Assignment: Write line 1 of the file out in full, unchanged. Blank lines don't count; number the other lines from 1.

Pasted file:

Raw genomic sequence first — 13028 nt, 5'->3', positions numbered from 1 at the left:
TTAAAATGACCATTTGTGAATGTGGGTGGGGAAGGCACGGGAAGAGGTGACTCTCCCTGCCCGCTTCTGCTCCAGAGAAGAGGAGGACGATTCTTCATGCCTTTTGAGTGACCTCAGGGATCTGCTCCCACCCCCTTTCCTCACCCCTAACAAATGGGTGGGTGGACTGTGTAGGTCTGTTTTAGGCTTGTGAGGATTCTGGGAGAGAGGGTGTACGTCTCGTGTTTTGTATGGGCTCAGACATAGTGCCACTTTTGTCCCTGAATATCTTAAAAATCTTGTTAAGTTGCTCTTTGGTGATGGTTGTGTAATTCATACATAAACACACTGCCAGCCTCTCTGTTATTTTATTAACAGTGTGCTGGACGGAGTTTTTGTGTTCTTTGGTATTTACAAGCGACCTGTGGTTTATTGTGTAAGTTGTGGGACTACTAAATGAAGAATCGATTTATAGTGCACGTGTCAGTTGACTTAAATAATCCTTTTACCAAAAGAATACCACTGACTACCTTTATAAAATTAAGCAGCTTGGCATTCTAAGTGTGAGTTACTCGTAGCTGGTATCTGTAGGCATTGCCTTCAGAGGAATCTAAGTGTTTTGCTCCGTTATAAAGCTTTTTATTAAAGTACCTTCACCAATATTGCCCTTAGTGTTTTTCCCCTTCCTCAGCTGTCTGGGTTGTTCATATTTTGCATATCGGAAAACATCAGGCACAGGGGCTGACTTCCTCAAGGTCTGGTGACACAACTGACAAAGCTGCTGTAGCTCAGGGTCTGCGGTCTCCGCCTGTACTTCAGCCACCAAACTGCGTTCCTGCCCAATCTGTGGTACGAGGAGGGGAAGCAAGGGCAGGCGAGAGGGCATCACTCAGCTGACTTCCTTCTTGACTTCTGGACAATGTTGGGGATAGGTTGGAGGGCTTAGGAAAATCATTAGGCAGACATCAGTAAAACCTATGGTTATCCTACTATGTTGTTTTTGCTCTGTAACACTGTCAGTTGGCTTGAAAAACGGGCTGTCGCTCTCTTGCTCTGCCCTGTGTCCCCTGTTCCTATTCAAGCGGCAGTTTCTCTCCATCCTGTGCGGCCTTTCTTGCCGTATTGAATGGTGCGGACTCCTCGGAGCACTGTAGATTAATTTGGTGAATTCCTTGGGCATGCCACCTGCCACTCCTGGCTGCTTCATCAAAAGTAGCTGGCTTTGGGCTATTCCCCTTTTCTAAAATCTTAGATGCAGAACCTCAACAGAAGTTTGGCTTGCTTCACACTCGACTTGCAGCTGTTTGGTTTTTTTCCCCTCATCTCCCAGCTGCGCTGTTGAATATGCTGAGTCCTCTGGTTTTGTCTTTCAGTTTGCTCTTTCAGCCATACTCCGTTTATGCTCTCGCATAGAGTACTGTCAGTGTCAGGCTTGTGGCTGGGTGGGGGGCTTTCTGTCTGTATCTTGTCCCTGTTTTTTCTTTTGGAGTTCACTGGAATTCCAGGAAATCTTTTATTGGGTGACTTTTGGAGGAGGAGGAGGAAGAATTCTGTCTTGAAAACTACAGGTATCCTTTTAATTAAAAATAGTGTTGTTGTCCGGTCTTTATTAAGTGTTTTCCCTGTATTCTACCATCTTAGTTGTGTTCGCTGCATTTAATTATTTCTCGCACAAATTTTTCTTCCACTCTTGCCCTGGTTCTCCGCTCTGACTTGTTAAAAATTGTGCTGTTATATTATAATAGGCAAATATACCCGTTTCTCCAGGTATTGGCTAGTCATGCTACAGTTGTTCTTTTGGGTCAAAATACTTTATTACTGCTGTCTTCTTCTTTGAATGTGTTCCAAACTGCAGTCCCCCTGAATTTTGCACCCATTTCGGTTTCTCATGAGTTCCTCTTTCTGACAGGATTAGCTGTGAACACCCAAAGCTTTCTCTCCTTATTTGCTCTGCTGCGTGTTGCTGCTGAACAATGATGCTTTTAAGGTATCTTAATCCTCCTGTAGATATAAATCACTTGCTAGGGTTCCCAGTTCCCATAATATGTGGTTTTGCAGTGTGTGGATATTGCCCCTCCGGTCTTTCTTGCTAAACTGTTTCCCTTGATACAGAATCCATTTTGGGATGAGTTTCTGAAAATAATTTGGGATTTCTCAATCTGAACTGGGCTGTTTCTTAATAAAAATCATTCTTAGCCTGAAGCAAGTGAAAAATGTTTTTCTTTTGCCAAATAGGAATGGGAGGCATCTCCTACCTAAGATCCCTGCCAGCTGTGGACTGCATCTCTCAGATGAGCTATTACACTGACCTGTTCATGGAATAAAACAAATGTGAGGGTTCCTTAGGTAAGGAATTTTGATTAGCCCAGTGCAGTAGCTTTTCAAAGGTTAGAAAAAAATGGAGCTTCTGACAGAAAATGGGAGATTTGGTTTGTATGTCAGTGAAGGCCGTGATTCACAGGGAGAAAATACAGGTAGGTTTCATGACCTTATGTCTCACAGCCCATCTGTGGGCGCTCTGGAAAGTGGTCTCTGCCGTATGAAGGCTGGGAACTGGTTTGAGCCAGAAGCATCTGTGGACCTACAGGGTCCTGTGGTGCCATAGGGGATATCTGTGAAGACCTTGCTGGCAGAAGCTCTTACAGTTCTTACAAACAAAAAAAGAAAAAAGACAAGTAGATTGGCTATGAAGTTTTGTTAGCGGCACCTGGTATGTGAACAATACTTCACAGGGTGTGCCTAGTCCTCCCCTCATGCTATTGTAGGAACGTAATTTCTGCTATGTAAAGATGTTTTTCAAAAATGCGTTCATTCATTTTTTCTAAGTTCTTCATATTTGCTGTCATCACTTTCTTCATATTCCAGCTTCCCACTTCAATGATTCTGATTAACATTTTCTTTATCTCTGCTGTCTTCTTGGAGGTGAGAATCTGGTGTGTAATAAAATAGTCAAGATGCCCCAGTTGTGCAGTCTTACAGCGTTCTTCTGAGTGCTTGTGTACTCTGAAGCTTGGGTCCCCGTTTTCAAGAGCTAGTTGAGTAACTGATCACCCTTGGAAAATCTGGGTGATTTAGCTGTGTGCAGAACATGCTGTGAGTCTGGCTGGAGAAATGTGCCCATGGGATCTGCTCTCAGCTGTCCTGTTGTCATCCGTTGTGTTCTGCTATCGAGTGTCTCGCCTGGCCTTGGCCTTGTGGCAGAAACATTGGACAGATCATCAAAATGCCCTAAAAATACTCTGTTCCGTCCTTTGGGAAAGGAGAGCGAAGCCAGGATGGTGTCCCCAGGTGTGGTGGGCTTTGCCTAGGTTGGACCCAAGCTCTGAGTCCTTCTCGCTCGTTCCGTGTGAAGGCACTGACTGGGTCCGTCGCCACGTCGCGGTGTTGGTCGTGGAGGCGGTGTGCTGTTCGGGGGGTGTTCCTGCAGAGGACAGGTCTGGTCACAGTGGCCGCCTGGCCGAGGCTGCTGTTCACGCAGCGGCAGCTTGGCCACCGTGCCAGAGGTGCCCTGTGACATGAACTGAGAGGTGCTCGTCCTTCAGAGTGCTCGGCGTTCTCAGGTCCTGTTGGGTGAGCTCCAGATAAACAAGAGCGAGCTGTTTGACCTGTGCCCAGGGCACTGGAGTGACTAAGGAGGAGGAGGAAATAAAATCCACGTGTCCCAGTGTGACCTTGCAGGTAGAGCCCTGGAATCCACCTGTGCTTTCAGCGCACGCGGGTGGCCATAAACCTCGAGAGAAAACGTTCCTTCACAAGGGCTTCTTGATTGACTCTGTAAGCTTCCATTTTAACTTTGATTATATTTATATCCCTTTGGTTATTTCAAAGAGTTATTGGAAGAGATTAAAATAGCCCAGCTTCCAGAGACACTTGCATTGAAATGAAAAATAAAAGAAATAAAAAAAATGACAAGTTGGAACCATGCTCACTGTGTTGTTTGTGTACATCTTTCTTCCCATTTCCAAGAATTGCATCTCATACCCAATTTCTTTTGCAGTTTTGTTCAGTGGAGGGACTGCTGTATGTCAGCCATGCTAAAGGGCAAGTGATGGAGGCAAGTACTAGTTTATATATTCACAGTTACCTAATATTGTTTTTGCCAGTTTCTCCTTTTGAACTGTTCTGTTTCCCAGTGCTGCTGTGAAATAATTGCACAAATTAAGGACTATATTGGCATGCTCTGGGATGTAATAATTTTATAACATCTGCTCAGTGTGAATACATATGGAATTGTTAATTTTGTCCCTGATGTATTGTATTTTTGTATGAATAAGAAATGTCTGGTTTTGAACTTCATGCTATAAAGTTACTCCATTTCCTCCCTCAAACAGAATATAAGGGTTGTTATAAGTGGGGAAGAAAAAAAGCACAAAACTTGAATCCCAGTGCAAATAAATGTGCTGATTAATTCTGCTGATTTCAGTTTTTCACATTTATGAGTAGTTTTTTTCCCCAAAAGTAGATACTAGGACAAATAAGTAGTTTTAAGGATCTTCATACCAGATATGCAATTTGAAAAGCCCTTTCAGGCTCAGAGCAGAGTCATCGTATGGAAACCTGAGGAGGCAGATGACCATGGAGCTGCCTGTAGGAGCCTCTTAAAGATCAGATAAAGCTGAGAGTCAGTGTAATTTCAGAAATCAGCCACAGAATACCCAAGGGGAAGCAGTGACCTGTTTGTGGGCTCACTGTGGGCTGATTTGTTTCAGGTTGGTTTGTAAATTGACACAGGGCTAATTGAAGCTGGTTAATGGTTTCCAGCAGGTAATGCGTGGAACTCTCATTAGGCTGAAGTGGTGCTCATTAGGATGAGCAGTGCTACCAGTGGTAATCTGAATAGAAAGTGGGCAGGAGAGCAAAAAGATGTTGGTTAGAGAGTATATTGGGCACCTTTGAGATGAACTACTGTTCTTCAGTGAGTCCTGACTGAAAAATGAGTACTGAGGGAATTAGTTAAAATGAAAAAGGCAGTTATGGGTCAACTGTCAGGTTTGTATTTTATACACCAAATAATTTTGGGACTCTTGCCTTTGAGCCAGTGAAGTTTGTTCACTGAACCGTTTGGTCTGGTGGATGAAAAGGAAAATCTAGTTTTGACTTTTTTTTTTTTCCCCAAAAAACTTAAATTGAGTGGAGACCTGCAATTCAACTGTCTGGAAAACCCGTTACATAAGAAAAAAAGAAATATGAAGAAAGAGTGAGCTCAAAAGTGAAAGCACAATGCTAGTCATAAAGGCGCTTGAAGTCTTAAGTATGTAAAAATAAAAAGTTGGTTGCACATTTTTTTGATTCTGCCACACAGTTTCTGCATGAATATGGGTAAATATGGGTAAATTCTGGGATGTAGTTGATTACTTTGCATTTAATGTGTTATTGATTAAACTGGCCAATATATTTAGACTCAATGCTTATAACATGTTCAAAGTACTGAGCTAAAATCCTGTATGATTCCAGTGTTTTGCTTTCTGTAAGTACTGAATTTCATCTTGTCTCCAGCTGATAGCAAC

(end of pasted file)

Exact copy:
Raw genomic sequence first — 13028 nt, 5'->3', positions numbered from 1 at the left: